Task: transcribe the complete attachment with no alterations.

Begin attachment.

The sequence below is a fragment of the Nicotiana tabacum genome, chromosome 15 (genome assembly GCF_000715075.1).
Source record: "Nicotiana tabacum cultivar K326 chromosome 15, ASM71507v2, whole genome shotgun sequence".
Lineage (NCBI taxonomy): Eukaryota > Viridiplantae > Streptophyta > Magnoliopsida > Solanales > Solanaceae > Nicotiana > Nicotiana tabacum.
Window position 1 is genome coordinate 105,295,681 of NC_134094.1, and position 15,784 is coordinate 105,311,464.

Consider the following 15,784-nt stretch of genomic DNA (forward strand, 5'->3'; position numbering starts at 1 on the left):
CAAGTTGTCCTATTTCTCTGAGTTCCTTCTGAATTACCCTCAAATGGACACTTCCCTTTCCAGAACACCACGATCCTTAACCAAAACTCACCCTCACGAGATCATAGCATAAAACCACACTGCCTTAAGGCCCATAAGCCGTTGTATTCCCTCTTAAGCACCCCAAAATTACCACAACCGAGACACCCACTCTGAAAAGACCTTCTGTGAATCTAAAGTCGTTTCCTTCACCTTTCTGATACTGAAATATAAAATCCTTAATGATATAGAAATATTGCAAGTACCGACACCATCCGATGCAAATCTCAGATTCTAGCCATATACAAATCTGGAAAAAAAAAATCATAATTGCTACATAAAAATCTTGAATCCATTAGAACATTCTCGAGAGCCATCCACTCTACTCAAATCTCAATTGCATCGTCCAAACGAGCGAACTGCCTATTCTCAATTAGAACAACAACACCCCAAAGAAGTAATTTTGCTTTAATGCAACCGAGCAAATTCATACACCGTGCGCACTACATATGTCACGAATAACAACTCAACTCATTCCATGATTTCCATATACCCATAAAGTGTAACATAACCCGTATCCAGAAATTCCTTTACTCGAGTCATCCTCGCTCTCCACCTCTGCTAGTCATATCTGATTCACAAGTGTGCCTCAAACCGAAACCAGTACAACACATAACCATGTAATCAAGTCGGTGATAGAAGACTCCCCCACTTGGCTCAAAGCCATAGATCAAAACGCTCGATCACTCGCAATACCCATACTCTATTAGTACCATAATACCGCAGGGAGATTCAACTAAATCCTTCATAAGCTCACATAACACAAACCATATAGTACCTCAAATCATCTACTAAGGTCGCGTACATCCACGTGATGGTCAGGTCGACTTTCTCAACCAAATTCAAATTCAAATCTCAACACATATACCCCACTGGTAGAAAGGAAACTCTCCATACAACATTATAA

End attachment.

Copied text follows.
The sequence below is a fragment of the Nicotiana tabacum genome, chromosome 15 (genome assembly GCF_000715075.1).
Source record: "Nicotiana tabacum cultivar K326 chromosome 15, ASM71507v2, whole genome shotgun sequence".
Lineage (NCBI taxonomy): Eukaryota > Viridiplantae > Streptophyta > Magnoliopsida > Solanales > Solanaceae > Nicotiana > Nicotiana tabacum.
Window position 1 is genome coordinate 105,295,681 of NC_134094.1, and position 15,784 is coordinate 105,311,464.

Consider the following 15,784-nt stretch of genomic DNA (forward strand, 5'->3'; position numbering starts at 1 on the left):
CAAGTTGTCCTATTTCTCTGAGTTCCTTCTGAATTACCCTCAAATGGACACTTCCCTTTCCAGAACACCACGATCCTTAACCAAAACTCACCCTCACGAGATCATAGCATAAAACCACACTGCCTTAAGGCCCATAAGCCGTTGTATTCCCTCTTAAGCACCCCAAAATTACCACAACCGAGACACCCACTCTGAAAAGACCTTCTGTGAATCTAAAGTCGTTTCCTTCACCTTTCTGATACTGAAATATAAAATCCTTAATGATATAGAAATATTGCAAGTACCGACACCATCCGATGCAAATCTCAGATTCTAGCCATATACAAATCTGGAAAAAAAAAATCATAATTGCTACATAAAAATCTTGAATCCATTAGAACATTCTCGAGAGCCATCCACTCTACTCAAATCTCAATTGCATCGTCCAAACGAGCGAACTGCCTATTCTCAATTAGAACAACAACACCCCAAAGAAGTAATTTTGCTTTAATGCAACCGAGCAAATTCATACACCGTGCGCACTACATATGTCACGAATAACAACTCAACTCATTCCATGATTTCCATATACCCATAAAGTGTAACATAACCCGTATCCAGAAATTCCTTTACTCGAGTCATCCTCGCTCTCCACCTCTGCTAGTCATATCTGATTCACAAGTGTGCCTCAAACCGAAACCAGTACAACACATAACCATGTAATCAAGTCGGTGATAGAAGACTCCCCCACTTGGCTCAAAGCCATAGATCAAAACGCTCGATCACTCGCAATACCCATACTCTATTAGTACCATAATACCGCAGGGAGATTCAACTAAATCCTTCATAAGCTCACATAACACAAACCATATAGTACCTCAAATCATCTACTAAGGTCGCGTACATCCACGTGATGGTCAGGTCGACTTTCTCAACCAAATTCAAATTCAAATCTCAACACATATACCCCACTGGTAGAAAGGAAACTCTCCATACAACATTATAA